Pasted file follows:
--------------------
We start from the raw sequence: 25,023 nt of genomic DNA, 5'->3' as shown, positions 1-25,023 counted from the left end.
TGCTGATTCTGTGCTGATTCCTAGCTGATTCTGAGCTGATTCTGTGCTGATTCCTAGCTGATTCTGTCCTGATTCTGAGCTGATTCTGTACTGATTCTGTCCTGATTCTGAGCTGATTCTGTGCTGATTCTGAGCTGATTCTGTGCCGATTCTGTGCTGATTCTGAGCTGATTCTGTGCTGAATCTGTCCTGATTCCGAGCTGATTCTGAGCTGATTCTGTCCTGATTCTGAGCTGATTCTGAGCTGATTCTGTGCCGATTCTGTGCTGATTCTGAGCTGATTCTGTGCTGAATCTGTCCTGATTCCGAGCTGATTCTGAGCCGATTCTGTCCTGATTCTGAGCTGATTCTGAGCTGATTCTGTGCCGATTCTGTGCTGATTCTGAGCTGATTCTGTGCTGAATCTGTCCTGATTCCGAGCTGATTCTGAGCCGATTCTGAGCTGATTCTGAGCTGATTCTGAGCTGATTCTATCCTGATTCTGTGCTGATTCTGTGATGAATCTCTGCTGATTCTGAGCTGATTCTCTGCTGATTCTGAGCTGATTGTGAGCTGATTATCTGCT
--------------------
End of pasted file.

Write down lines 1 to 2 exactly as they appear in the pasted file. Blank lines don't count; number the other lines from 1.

We start from the raw sequence: 25,023 nt of genomic DNA, 5'->3' as shown, positions 1-25,023 counted from the left end.
TGCTGATTCTGTGCTGATTCCTAGCTGATTCTGAGCTGATTCTGTGCTGATTCCTAGCTGATTCTGTCCTGATTCTGAGCTGATTCTGTACTGATTCTGTCCTGATTCTGAGCTGATTCTGTGCTGATTCTGAGCTGATTCTGTGCCGATTCTGTGCTGATTCTGAGCTGATTCTGTGCTGAATCTGTCCTGATTCCGAGCTGATTCTGAGCTGATTCTGTCCTGATTCTGAGCTGATTCTGAGCTGATTCTGTGCCGATTCTGTGCTGATTCTGAGCTGATTCTGTGCTGAATCTGTCCTGATTCCGAGCTGATTCTGAGCCGATTCTGTCCTGATTCTGAGCTGATTCTGAGCTGATTCTGTGCCGATTCTGTGCTGATTCTGAGCTGATTCTGTGCTGAATCTGTCCTGATTCCGAGCTGATTCTGAGCCGATTCTGAGCTGATTCTGAGCTGATTCTGAGCTGATTCTATCCTGATTCTGTGCTGATTCTGTGATGAATCTCTGCTGATTCTGAGCTGATTCTCTGCTGATTCTGAGCTGATTGTGAGCTGATTATCTGCT